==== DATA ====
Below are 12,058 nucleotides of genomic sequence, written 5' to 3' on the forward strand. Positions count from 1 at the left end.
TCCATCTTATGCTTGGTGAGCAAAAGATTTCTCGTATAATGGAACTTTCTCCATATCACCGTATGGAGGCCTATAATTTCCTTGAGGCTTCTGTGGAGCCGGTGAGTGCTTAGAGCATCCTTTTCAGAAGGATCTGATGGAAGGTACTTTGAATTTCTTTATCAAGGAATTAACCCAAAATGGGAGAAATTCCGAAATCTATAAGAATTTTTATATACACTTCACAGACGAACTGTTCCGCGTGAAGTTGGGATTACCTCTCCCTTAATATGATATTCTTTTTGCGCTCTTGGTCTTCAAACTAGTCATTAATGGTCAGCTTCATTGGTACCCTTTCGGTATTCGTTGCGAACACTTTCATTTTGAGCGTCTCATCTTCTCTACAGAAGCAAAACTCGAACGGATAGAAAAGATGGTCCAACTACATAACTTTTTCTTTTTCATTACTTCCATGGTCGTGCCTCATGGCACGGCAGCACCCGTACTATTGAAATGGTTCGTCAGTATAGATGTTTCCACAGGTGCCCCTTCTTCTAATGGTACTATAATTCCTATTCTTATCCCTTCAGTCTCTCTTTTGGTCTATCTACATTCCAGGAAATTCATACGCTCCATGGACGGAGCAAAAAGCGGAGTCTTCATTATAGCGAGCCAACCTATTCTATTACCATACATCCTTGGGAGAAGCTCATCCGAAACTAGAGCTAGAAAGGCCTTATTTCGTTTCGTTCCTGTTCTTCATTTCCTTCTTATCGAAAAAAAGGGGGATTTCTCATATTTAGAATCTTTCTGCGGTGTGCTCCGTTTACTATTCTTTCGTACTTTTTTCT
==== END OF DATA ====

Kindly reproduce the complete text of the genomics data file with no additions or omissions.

Below are 12,058 nucleotides of genomic sequence, written 5' to 3' on the forward strand. Positions count from 1 at the left end.
TCCATCTTATGCTTGGTGAGCAAAAGATTTCTCGTATAATGGAACTTTCTCCATATCACCGTATGGAGGCCTATAATTTCCTTGAGGCTTCTGTGGAGCCGGTGAGTGCTTAGAGCATCCTTTTCAGAAGGATCTGATGGAAGGTACTTTGAATTTCTTTATCAAGGAATTAACCCAAAATGGGAGAAATTCCGAAATCTATAAGAATTTTTATATACACTTCACAGACGAACTGTTCCGCGTGAAGTTGGGATTACCTCTCCCTTAATATGATATTCTTTTTGCGCTCTTGGTCTTCAAACTAGTCATTAATGGTCAGCTTCATTGGTACCCTTTCGGTATTCGTTGCGAACACTTTCATTTTGAGCGTCTCATCTTCTCTACAGAAGCAAAACTCGAACGGATAGAAAAGATGGTCCAACTACATAACTTTTTCTTTTTCATTACTTCCATGGTCGTGCCTCATGGCACGGCAGCACCCGTACTATTGAAATGGTTCGTCAGTATAGATGTTTCCACAGGTGCCCCTTCTTCTAATGGTACTATAATTCCTATTCTTATCCCTTCAGTCTCTCTTTTGGTCTATCTACATTCCAGGAAATTCATACGCTCCATGGACGGAGCAAAAAGCGGAGTCTTCATTATAGCGAGCCAACCTATTCTATTACCATACATCCTTGGGAGAAGCTCATCCGAAACTAGAGCTAGAAAGGCCTTATTTCGTTTCGTTCCTGTTCTTCATTTCCTTCTTATCGAAAAAAAGGGGGATTTCTCATATTTAGAATCTTTCTGCGGTGTGCTCCGTTTACTATTCTTTCGTACTTTTTTCT